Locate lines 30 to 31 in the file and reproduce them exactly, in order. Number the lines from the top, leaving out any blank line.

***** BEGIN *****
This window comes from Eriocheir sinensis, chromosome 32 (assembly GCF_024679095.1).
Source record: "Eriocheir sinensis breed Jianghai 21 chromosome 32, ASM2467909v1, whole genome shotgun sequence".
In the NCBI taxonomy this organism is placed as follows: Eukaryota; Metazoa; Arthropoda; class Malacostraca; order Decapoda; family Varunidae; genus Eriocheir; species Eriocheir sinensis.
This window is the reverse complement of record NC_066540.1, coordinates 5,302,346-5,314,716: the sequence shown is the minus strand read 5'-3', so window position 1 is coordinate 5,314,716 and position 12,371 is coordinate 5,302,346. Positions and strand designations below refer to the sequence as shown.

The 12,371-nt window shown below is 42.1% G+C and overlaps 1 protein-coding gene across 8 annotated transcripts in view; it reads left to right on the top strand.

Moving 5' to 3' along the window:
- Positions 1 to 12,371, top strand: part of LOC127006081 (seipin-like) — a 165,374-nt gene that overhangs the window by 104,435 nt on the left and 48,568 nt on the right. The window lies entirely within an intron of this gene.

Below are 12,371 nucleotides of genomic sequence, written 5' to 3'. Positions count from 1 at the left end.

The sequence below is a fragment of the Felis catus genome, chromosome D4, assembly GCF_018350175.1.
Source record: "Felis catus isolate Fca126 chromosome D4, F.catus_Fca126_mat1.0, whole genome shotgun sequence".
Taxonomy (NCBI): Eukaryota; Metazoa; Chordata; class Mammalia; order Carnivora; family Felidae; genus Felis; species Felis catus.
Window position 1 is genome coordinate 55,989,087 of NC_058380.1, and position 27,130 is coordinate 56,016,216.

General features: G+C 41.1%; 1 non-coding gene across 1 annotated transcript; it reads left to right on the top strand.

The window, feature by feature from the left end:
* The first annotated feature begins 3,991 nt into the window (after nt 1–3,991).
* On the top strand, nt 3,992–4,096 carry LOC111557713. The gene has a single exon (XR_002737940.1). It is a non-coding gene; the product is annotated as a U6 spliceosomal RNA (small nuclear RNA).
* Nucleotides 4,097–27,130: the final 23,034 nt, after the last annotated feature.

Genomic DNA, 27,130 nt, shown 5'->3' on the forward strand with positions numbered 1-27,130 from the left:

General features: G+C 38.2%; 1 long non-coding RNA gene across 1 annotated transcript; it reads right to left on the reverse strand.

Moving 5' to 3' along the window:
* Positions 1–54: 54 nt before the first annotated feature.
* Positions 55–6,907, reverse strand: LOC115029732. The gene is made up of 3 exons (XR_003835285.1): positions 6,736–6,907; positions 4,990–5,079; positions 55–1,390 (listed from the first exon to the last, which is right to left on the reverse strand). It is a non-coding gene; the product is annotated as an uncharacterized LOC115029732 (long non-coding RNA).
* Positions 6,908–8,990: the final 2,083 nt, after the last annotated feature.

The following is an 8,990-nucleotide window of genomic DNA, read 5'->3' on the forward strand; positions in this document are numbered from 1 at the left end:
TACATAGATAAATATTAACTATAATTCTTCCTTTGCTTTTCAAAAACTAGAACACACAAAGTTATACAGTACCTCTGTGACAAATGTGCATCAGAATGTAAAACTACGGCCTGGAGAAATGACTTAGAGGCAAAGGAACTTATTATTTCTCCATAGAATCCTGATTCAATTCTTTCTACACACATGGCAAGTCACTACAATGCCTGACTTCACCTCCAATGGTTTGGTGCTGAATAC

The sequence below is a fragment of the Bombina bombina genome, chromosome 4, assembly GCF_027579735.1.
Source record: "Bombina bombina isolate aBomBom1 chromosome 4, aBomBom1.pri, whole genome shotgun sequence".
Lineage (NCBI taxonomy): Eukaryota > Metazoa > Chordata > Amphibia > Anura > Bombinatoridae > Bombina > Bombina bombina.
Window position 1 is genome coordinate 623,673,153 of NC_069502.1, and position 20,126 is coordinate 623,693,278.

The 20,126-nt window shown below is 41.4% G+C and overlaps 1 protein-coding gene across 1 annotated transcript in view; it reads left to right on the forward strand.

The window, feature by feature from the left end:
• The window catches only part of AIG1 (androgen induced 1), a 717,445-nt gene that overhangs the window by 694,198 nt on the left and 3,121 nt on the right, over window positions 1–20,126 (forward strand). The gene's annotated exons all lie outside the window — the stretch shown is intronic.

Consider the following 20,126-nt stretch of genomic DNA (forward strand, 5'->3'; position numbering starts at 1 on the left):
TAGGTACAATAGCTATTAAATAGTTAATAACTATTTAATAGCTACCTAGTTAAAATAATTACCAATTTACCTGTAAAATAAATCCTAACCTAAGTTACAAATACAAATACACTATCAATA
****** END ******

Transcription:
The 20,126-nt window shown below is 41.4% G+C and overlaps 1 protein-coding gene across 1 annotated transcript in view; it reads left to right on the forward strand.

The window, feature by feature from the left end: